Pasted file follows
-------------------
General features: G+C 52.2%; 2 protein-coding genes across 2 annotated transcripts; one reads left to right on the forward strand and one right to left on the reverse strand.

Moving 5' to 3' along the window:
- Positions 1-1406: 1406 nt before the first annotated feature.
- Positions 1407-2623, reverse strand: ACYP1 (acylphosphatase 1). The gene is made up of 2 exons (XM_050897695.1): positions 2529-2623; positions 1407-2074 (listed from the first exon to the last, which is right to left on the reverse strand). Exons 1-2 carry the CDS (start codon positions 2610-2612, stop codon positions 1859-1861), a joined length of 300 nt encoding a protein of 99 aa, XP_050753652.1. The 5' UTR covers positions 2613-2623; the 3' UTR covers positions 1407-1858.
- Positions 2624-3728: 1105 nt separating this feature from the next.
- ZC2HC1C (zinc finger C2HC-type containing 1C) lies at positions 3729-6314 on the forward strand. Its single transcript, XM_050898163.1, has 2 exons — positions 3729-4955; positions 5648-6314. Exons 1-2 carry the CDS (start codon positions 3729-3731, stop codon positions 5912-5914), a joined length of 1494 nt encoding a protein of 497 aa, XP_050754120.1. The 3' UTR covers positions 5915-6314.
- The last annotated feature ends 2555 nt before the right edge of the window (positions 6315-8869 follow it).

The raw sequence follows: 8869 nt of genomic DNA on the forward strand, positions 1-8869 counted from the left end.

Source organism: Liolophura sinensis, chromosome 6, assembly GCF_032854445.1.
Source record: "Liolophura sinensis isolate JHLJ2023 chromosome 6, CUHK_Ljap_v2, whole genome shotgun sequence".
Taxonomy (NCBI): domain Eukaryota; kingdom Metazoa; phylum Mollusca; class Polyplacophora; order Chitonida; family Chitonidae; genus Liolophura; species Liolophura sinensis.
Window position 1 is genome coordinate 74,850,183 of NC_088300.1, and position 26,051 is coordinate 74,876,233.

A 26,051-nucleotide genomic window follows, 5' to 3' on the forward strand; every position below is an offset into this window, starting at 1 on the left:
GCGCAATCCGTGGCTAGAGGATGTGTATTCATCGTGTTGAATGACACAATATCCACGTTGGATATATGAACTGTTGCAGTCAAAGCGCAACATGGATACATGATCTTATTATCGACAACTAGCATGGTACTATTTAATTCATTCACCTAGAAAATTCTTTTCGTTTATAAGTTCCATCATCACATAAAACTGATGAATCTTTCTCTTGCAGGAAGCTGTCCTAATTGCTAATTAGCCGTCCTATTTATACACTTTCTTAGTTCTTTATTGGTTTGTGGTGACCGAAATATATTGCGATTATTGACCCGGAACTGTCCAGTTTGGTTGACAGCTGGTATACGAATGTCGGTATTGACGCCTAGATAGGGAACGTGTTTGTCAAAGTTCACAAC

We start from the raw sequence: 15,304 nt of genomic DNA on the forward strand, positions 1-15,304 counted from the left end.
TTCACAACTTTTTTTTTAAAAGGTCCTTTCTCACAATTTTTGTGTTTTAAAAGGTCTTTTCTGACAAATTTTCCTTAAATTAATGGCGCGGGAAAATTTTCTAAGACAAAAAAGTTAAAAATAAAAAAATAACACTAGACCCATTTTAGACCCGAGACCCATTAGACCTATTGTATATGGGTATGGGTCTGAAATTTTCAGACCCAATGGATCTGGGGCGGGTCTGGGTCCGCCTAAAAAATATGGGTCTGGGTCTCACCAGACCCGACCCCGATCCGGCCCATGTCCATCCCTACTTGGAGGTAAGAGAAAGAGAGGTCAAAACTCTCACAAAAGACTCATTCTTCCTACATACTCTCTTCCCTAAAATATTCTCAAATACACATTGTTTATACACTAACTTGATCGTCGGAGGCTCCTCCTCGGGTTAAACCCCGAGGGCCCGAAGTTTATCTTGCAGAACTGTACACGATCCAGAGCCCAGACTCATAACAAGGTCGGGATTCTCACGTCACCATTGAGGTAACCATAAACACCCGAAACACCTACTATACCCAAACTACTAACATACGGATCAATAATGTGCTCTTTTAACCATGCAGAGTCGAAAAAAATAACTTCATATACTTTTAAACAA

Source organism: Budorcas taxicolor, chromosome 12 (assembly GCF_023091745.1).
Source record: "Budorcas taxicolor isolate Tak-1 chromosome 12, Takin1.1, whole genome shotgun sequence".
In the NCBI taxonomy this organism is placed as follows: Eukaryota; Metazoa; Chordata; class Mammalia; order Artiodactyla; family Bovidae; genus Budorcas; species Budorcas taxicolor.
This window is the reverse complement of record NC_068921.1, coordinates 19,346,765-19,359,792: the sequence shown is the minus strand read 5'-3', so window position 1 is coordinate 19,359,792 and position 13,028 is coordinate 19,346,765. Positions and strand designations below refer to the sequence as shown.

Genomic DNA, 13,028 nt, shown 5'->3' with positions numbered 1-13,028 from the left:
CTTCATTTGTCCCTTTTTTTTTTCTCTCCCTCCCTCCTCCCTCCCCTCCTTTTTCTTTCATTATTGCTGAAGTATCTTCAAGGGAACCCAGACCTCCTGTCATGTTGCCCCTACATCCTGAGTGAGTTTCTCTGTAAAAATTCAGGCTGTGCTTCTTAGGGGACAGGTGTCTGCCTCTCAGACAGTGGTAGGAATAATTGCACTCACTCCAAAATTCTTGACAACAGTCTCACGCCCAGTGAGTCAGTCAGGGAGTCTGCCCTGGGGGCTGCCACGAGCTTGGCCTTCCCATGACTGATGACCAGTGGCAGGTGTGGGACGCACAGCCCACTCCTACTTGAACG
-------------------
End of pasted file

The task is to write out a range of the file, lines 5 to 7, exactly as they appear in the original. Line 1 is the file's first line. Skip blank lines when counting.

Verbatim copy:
- Positions 2624-3728: 1105 nt separating this feature from the next.
- ZC2HC1C (zinc finger C2HC-type containing 1C) lies at positions 3729-6314 on the forward strand. Its single transcript, XM_050898163.1, has 2 exons — positions 3729-4955; positions 5648-6314. Exons 1-2 carry the CDS (start codon positions 3729-3731, stop codon positions 5912-5914), a joined length of 1494 nt encoding a protein of 497 aa, XP_050754120.1. The 3' UTR covers positions 5915-6314.
- The last annotated feature ends 2555 nt before the right edge of the window (positions 6315-8869 follow it).